- contemporary architecture
The residential complex that Nikita Yavein built in Kronstadt is low-rise and cost-efficient but, at the same time, it has a lot of unusual and interesting points to it, all the more so if we are to consider this project in the context of the "standardization" trend that is so characteristic of the Russian residential construction today.
The city of Kronstadt is a place that is unusual in itself. This island strung on the dam supporting the Saint Petersburg Ring Road is a garrison town and at the same time historical and architectural monument. A fragment of Saint Petersburg, pristine and upright, even if a little bit battered, but its miniature version, very much like a scale model, mostly three stories high… At the same time, the outskirts of the town are spoiled a bit by the inclusions of the soviet-era silicon brick houses, crude fences, and checkpoints of a much-too-military appearance. It was exactly in such a place, between a long building of the so-called "defense barracks", built in the early XIX century, and the cozy Posadskaya Street - but also next to untidy fences and unkempt five-story affairs - that the new residential complex appeared, bearing the name of "Amazon", characteristic of our days but still not a wild fantasy of one of the developers but a namesake of one of the local water channels.
We shared about this residential project back in 2013 when its construction was drawing to a close. Now it is completed, and, judging by the photos, the deviations from the original idea are minimal.
The architecture of the complex is responsive to the peculiarities of the outskirts of the historical Kronstadt. First of all, the complex is only three stories high, with a one-level parking garage that (because of the place's complex hydrology) shows up a meter and a half above the ground, thus getting called "semi-underground". The three floors were, first of all, conditioned by the height restrictions of the protected zone that the town of Kronstadt is: they echo the height of the old barracks and the Posadskaya Street. However, I could venture a guess that "pulling up" the height of the buildings and increasing the number of floors would not be all that difficult in this case - with the already-mentioned five-story houses and the Stalin-era and a bit late-classicism house of the officers' families standing nearby. There are four-story houses even in the next yard. However, Nikita Yavein got back to the "roots" scale of the Posadskaya Street and "stretched" the building typology that it sets westward where, behind a fence though it is, the sea is spread. And the low-rise houses of the same kind that stand next to the sea remind of Holland where such two and three-story townhouses are quite a common sight at the of outskirts of many cities. In a word, as if following the dream of Peter the Great, a fan of all things Dutch, from boots to boats, this place got yet another contrast shade - the historical and geographical one. God only knows whether this fragment of a sea fortress will turn into a "piece of Holland" - but, as far as the scale of the project goes, this can already be considered a good start.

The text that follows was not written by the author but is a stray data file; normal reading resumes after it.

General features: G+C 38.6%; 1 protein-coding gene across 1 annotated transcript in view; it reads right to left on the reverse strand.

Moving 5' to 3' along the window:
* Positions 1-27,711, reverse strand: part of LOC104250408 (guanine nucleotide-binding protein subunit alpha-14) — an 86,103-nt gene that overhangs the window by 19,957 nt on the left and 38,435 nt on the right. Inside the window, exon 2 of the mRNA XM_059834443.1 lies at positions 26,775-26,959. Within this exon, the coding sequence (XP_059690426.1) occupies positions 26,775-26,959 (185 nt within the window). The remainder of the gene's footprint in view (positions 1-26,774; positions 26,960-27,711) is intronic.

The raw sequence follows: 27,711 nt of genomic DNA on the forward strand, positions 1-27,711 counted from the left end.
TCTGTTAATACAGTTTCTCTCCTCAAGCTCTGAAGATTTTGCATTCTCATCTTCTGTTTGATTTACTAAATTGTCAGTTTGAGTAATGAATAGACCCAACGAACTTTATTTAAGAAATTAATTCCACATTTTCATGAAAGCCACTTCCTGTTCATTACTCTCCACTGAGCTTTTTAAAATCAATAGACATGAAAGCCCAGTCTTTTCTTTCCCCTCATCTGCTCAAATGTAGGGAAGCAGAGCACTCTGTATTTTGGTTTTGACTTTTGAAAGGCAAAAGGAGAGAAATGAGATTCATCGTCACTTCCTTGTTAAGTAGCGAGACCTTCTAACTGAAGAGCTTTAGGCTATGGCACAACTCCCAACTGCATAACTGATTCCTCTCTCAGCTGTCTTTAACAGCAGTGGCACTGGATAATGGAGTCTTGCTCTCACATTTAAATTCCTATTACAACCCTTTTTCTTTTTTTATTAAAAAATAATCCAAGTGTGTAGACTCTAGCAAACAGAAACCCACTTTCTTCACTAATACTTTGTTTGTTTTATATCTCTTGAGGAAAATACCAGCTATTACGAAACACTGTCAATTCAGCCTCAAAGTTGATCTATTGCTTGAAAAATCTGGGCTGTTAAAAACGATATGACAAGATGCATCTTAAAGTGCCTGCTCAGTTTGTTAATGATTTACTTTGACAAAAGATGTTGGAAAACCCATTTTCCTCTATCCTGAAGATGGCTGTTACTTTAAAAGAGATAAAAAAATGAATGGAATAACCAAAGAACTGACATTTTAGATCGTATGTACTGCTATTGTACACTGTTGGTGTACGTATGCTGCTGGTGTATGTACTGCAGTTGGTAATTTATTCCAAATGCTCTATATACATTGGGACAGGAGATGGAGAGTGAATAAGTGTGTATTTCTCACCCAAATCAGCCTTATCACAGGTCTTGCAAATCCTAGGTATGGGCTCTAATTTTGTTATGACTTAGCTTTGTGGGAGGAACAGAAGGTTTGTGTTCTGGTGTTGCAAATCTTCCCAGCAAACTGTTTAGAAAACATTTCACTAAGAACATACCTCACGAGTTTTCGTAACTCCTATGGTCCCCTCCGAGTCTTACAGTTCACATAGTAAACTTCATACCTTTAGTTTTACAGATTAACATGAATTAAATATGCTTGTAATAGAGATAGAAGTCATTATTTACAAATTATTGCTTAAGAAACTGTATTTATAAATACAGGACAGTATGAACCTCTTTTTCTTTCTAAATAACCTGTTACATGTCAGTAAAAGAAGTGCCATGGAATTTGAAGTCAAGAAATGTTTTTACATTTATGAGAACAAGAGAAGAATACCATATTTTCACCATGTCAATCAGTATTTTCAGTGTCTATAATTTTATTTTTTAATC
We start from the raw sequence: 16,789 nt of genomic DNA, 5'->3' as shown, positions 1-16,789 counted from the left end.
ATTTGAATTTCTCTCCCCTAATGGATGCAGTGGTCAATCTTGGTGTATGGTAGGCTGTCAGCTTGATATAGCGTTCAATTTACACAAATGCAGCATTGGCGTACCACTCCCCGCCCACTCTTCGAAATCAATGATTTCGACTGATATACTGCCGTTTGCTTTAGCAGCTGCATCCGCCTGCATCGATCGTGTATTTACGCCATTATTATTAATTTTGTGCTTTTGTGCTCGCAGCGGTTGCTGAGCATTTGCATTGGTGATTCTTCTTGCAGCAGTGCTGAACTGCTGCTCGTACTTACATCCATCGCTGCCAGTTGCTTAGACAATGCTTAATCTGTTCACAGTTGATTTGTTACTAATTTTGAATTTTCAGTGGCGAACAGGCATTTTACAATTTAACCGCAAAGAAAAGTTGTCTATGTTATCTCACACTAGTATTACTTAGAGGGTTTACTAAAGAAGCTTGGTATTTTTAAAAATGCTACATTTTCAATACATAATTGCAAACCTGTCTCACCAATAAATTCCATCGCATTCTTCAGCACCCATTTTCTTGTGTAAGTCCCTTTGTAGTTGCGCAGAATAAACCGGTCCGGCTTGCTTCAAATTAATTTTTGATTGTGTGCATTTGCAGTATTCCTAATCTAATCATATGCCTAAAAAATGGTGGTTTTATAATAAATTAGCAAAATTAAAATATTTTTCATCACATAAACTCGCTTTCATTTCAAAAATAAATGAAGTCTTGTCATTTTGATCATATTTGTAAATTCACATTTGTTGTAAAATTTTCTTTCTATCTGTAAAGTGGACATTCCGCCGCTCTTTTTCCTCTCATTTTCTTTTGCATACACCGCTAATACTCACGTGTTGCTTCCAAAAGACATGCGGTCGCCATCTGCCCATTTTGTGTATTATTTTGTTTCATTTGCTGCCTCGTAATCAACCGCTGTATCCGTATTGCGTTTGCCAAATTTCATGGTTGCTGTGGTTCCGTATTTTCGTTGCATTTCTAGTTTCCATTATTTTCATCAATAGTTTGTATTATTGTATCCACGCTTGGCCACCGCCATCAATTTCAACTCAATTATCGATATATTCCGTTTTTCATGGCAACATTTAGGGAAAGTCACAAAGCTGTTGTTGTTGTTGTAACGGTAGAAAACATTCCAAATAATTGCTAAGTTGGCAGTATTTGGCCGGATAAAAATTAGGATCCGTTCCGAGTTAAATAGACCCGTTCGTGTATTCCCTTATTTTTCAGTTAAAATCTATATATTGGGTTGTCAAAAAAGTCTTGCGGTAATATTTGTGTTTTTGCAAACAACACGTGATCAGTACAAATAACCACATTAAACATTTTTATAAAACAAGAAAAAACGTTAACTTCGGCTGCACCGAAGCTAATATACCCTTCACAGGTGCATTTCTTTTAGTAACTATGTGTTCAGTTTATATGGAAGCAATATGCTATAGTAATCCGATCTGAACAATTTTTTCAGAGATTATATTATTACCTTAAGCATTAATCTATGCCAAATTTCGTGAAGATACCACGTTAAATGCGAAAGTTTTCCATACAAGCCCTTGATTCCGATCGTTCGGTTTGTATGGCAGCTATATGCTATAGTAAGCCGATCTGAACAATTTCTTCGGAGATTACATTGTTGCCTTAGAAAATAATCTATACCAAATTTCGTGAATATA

The plan of the complex is a direct descendant of Saint Petersburg's courtyards and it follows the contemporary "quarter planning trend". The yards, however, are unusually long, two of them being closed almost completely with the exception of a rear side pedestrian passage and an emergency driving entrance across from it; the middle yard being open to the Zosimova Street and looking like the court d'honeur of a large Saint Petersburg tenement of the early XX century. The axial "square" courtyard, however, interacts with the Posadskaya Street as well that stops the quarter from the east side: if one is to exit the complex, turn right, then right again, and look at the Posadskaya Street from the point where it crosses the Surgina Street, he will see a similar lineup of houses, long lawns, and a fronton in the perspective. This place, however, is pretty far away, so the architectural rhymes turn out to be not visual but rather speculative and contextual; this looks like an "inside charade" for those who is ready to guess that the architect sort of "grew" a semblance of the "provincial Saint Petersburg" inside the nucleus of his project.